The t-shirts are ubiquitous in MS forums, and I understand the attraction. In the style of Rosie the Riveter, the woman on the shirt shows off an “MS Warrior” tattoo on her bicep. People wear them to their infusion treatments and post pictures of themselves on social media, saying things like, “Let’s do this!” with a determined-faced emoji.
You may have guessed by now that I am not one of them. I sometimes wish I were the kind of person who would wear such a thing, see myself that way, believe in it, be buoyed by it. But I wasn’t before I had MS, and I’m certainly not now. Still, having MS has made me more aware of and grateful for all of the things I enjoy. So much so that I worried my new focus on the positive was causing me to lose my essence, which might best be described as Dorothy from the Golden Girls meets Andy Rooney. “Oh, no,” I texted my best friend one night. “Has MS made an optimist out of me?” Perish the thought.
“Never!” she replied perfectly. (Aside: no one gets you like your girlfriends.)
Another crowd favorite is the saying “I may have MS, but MS doesn’t have me.” I understand the sentiment, truly, but it’s the MS equivalent of the poster where the cat is dangling from a tree encouraging passersby to “Hang in there!” Ugh.
And I guess that’s because I understand that MS does indeed have me. It had me when it stole my vision in one eye, it had me when an incredibly long needle was thrust into my spine, it had me when I couldn’t walk without a cane and had to be hooked up to high-dose steroids, and it even has me when I’m in “remission,” which isn’t as nice as it sounds. It just means I’m not having a major crisis and get to live with the other everyday bothers of life with this unwanted passenger. I’ve been experiencing tingling and numbness on my left side for over a week now, something that’s not supposed to happen because of the treatment I’m on, so MS will definitely have me next week when I make my sixth trip this year into an MRI machine to hopefully help my neurologist figure out what is going on.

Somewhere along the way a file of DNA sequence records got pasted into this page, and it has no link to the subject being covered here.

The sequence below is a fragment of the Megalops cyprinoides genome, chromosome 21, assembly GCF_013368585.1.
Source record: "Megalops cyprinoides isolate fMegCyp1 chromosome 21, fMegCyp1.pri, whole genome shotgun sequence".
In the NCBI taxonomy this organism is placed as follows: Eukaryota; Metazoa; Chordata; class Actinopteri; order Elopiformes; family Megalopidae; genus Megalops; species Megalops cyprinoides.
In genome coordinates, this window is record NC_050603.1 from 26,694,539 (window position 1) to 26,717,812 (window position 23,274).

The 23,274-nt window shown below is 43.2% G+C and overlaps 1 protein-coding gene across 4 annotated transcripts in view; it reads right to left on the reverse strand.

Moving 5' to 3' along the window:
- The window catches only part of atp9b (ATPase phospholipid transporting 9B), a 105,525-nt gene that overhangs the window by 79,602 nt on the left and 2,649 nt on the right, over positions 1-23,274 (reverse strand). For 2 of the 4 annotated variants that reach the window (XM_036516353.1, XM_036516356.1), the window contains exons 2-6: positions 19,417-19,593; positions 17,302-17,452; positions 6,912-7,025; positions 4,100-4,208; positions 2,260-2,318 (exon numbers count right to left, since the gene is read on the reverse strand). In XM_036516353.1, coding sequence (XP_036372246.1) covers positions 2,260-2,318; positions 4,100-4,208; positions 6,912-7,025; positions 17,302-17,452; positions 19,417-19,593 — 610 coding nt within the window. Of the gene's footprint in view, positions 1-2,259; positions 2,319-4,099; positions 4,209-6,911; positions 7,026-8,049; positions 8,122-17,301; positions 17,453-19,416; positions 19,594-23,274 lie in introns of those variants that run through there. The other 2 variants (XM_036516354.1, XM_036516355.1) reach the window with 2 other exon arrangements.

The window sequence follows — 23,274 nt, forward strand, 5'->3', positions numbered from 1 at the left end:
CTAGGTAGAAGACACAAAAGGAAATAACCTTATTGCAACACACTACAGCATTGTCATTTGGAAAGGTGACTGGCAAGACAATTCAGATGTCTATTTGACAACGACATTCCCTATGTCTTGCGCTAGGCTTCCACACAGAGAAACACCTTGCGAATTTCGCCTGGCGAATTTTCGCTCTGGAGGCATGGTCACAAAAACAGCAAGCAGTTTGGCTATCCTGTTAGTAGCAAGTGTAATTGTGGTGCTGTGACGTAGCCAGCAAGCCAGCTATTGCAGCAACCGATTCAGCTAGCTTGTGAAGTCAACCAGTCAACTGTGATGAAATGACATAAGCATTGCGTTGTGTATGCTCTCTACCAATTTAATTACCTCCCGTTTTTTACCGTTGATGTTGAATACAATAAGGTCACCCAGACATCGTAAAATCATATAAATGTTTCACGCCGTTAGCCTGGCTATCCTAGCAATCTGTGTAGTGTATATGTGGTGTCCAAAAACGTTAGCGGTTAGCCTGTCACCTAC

Of course, I’m fighting MS in the ways I can. But we encourage as an ideal in this country that if you just have enough will, you can beat anything with determination, a strong spirit, true grit. And that’s simply not true. I hate hearing about people “losing their battle” with (insert your favorite disease here), as if, alas, they didn’t try quite hard enough. Maybe that’s not what people mean when they say it, but it’s always what I hear. They didn’t lose the battle. Every day living with a chronic illness is a win. But you can’t win indefinitely, no matter how hard you fight. The house always wins, one way or the other.
Instead of Rosie, my t-shirt would show an exhausted woman without makeup, hair a mess, eye squinting because her vision never fully returned after the optic neuritis, face red and puffy from steroids. This is not the kind of person who commits to tattoos, so Sharpied on her arm might be something more realistic, if decidedly less inspiring, like “MS Coper.” Maybe I’ll have to Zazzle that up for this party of one.
MS Warrior, I am not. But I’m getting by anyway.